Learn to identify your people
The best way to know who to listen to is to have a crystal clear vision of what the people most connected to your cause care most about. If you don’t have a clear picture of who your people are, or are using demographics to pick them, This perfect supporter worksheet will help.
Only follow advice that. . .
moves your closer to your mission or closer to your perfect people.
This is yet another reason marketing to the general public doesn’t work. If “everyone” is your perfect supporter, you have to try to meet everyone’s needs. Since people’s needs are so varied, the very decisions that delight one person will offend another.
In other words, you can’t please all of the people all of the time, so decide who you want to please and ignore everyone else.
A word of Caution
Don’t confuse your organizational habits, traditions, or preferences with your mission. Just because a change will be annoying, doesn’t mean it doesn’t move you closer to your goals and remove barriers between you and your perfect supporters.
What well intentioned, but inappropriate advice have you left on the table recently?
*It’s actually more of a spectrum, but you get my drift.
**It was also my mom who suggested I find a blog post in the groundhog story, which turned out to be great advice, so it’s not like I never listen to her. . .
6 thoughts on “The Baby Groundhog Guide to Organizational Decision Making”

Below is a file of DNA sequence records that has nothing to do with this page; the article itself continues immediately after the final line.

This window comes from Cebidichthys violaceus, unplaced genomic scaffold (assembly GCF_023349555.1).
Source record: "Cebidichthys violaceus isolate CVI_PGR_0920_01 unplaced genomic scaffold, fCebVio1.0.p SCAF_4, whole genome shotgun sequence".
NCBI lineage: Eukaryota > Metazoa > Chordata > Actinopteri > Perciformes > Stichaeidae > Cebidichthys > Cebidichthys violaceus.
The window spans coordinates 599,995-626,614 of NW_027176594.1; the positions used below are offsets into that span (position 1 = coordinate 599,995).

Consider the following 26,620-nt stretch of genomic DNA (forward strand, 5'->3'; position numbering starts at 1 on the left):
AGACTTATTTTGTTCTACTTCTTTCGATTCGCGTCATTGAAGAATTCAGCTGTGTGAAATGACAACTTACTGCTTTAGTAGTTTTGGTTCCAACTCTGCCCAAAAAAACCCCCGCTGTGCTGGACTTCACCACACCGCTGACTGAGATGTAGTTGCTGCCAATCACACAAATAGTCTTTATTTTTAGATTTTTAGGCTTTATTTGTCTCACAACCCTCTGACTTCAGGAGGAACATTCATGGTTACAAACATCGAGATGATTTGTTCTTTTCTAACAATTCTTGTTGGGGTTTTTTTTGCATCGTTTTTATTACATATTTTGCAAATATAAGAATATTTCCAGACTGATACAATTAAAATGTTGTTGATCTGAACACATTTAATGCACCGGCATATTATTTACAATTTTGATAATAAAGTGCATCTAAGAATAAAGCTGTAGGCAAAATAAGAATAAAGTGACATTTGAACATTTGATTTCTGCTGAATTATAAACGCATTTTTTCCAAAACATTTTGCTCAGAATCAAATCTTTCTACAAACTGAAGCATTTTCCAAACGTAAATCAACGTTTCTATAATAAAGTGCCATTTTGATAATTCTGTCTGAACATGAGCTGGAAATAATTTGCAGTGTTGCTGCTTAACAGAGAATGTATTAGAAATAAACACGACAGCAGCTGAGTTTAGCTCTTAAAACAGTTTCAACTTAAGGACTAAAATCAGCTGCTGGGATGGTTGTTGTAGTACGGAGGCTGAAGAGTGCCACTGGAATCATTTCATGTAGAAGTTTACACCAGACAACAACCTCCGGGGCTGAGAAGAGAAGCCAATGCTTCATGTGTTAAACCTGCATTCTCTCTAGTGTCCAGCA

Ah yes, suggestions. Can’t live with ’em, can’t live without ’em, right Maureen? I will try your “alignment:” exercise the next time someone suggests something outrageously hair-brained at my respective organization. Keep those groundhog pics coming!
Thanks Jenny. So glad you found the post to be adorable and useful. 🙂
Well-intentioned advice I received and totally ignored: don’t be on the board (of the nonprofit I was a founding member of), be the Executive Director. Advice-giver had zero clue about my interest, my relationship with the other founding members, my long-term personal and professional dreams, etcetera, just thought staff was a more powerful position than being on the board! BTW, this former ED continues to work in the community, receiving lots of public credit for work that others (including board members and volunteers) do behind the scenes, and there’s a fascinating gender-gap thing happening: his female cohorts (fellow EDs of nonprofits) think he’s pretty much full of hot air and, not to put too fine a point on it, an ass. The male ED nonprofit leaders I’ve talked to think he’s *fantastic*!!! Is there a gender-difference in noprofit leadership styles, as there apparently is in the reason individuals are drawn to work in politics?
What a great story, Les, and a perfect example of what I mean. Your observation about gender and leadership style in nonprofits is also very compelling. I’d not really thought about it. I do know that over 70% of the people who hang out here are women. Would be interesting to investigate further. . . .
[…] Maureen Carruthers shares a great tip on how to deal with conflicting advice in “The Baby Groundhog Guide to Organizational Decision Making“. […]